We didn’t lose because of Pep p*ssing about with formations and so on. Nor did we lose because the players didn’t put the graft in. They did, and over two legs, we were the better team. We lost to two cracking quick-fire goals from a top-quality side.

As soon as I saw the team sheet in last season’s CL final, I knew Pep had f*cked it and I was p*ssed off for days afterwards because of that. Not this time he didn’t and, 24 hours after the event, whilst still stunned, I’m rather more sanguine about this loss. It hurts, obviously, but it wasn’t for want of effort from either the manager or players. We’ll go again next season. Bet on it.

Oh, and to those Liverpool fans hoping and praying that he will, the only way Guardiola will leave City is when he decides to. The whole club has been deliberately structured by Tixi Begiristain and Ferran Soriano to accommodate him, his systems, and his style of play. Further, and whilst I have no concrete evidence to put before you, my personal view is that he won’t leave until he HAS won the CL with City because, as an ‘elite’ manager, I believe he has a professional point to prove.
Mark (Some Liverpool supporters might want to look up the definition of Karma) MCFC.

Lucky, lucky, lucky
It’s easy to see why people are so eager to pile on Guardiola and City at the moment. City is an evil oil club, Pep can come off as smug bordering on arrogant, and he has built a maddeningly, historically excellent squad. How in the world have they not won the Champions’ League?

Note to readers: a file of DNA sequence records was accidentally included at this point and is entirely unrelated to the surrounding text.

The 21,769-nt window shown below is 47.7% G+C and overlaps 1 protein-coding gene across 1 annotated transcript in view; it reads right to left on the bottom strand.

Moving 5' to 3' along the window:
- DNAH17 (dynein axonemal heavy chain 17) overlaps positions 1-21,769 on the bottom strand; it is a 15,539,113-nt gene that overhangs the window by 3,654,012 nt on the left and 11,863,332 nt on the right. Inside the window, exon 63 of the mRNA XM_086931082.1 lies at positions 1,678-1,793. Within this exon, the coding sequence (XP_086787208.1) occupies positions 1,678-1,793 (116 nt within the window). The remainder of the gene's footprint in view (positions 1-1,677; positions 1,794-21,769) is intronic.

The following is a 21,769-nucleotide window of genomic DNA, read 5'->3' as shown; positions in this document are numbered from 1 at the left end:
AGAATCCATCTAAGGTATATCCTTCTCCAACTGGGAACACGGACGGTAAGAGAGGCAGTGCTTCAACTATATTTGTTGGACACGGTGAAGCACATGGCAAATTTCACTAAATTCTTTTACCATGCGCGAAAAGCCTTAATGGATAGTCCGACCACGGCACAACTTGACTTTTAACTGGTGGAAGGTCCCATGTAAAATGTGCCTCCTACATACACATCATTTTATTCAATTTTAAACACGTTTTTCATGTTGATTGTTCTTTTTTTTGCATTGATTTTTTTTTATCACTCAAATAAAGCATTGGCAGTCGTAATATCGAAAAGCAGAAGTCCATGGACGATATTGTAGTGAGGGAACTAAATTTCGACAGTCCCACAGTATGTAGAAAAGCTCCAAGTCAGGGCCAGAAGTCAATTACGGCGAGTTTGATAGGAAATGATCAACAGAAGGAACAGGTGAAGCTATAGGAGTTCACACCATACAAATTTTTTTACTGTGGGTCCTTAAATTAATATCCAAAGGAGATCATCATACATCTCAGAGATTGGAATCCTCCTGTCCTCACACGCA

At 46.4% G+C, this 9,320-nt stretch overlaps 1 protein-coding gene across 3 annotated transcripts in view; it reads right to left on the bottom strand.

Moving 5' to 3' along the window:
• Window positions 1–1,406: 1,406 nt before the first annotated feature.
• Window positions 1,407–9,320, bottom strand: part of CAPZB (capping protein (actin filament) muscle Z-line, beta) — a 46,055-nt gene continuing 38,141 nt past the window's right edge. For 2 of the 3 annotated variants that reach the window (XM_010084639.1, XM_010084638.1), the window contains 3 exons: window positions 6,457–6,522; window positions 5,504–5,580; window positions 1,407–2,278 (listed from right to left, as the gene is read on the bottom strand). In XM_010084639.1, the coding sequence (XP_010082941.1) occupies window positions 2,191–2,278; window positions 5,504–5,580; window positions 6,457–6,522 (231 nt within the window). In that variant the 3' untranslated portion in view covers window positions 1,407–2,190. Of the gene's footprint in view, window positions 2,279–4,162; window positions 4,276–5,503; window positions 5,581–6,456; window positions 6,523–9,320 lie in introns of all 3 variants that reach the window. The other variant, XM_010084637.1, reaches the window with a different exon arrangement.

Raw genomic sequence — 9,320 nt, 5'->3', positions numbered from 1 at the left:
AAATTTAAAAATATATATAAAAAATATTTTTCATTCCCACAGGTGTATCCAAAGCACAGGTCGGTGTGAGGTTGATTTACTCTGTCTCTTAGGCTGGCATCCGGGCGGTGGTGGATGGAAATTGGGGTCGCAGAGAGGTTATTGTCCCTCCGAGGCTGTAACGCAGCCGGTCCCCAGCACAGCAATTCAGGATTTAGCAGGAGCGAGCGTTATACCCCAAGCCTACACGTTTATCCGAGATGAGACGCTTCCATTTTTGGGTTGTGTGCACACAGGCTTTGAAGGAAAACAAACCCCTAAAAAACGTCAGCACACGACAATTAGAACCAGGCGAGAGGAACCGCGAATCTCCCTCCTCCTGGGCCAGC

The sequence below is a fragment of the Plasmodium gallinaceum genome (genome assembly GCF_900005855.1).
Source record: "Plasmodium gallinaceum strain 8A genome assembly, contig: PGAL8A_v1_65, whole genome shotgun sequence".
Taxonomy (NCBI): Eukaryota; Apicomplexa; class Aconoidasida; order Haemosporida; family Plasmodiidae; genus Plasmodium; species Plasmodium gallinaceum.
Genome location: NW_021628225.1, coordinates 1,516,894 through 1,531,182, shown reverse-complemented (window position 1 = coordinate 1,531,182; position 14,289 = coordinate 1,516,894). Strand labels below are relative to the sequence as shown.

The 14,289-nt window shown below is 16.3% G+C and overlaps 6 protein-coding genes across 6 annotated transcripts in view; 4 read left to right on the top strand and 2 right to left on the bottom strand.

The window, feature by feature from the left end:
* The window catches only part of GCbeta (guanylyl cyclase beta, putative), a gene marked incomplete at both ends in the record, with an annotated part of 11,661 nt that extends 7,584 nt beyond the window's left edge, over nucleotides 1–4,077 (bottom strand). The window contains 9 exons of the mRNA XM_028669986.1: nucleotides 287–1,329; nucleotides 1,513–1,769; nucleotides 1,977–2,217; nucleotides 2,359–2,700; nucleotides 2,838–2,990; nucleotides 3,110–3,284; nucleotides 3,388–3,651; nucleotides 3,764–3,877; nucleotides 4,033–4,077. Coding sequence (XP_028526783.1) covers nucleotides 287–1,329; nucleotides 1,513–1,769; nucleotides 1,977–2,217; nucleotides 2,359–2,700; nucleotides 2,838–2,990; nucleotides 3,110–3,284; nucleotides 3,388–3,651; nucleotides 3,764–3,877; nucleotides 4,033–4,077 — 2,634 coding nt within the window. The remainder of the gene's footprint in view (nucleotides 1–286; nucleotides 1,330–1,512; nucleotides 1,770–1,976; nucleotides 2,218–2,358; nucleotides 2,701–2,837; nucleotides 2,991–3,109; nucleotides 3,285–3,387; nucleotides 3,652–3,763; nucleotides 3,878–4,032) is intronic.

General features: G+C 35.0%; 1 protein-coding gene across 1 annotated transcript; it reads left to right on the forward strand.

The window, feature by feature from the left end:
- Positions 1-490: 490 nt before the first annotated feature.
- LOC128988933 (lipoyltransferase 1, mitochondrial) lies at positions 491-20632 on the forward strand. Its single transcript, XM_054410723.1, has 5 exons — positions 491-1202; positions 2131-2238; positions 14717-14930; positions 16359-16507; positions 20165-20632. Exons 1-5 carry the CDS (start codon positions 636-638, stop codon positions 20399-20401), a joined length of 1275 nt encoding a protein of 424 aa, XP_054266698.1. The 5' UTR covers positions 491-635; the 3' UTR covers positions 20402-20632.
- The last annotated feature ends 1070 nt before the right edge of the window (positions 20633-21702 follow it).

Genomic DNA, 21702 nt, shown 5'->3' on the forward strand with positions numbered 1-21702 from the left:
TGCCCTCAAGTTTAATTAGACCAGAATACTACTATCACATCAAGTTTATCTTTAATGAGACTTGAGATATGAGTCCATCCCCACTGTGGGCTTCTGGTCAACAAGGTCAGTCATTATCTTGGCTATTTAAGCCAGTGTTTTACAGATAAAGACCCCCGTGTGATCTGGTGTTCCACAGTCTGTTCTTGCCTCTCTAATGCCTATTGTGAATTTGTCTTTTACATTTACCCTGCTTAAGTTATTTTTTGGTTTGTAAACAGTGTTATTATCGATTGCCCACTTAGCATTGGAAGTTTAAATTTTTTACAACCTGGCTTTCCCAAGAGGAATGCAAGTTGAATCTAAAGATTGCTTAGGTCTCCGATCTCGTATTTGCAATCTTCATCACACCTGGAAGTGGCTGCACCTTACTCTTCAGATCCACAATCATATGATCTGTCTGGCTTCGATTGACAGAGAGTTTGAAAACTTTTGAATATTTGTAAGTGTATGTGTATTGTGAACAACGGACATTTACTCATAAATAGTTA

We’re excited by this week’s events, but are you all new to cup football? We are aware that anything can happen in a one-off match or two legged tie, yes? The ball is round, the match lasts 90 minutes, everything else is pure theory. Players make mistakes and unpredictable things happen. And thank fuck for that.

Pick a club, any club. Pick a player, pick a manager. Nobody, nobody, can guarantee that they will win the CL in the next ten years, or twenty. That’s why we play the game, and that’s why we watch. Guardiola has built a CL-winning caliber squad, which is frankly the most he can be expected to do. His teams still have to play sport against other very good teams. At the rate we are going, perfectly predictable robot football will be here before we know it, let’s enjoy the chaos in the meantime while we still can.
Paul, Gooner
PS- Liverpool in Istanbul was “human greatness”? Where were they every weekend that season?

In defence of De Bruyne
I write in to defend Kevin, who very much does turn up in the big premier league games, and theres too many to go through frankly where he’s been man of the match against Liverpool, Chelsea, United, Spuds and Arsenal.

Now that City continue to fail in Europe, he’s being targeted this morning (by the Reds of dubious location it seems).

In fact United and Liverpool supporters appear tk be using this game as a desperate ploy to downplay the fact thats he’s the best midfielder in premier league history, lest their sacred cows Gerrard and Scholes be demoted in the arbitrary ‘lists’ they create on twitter.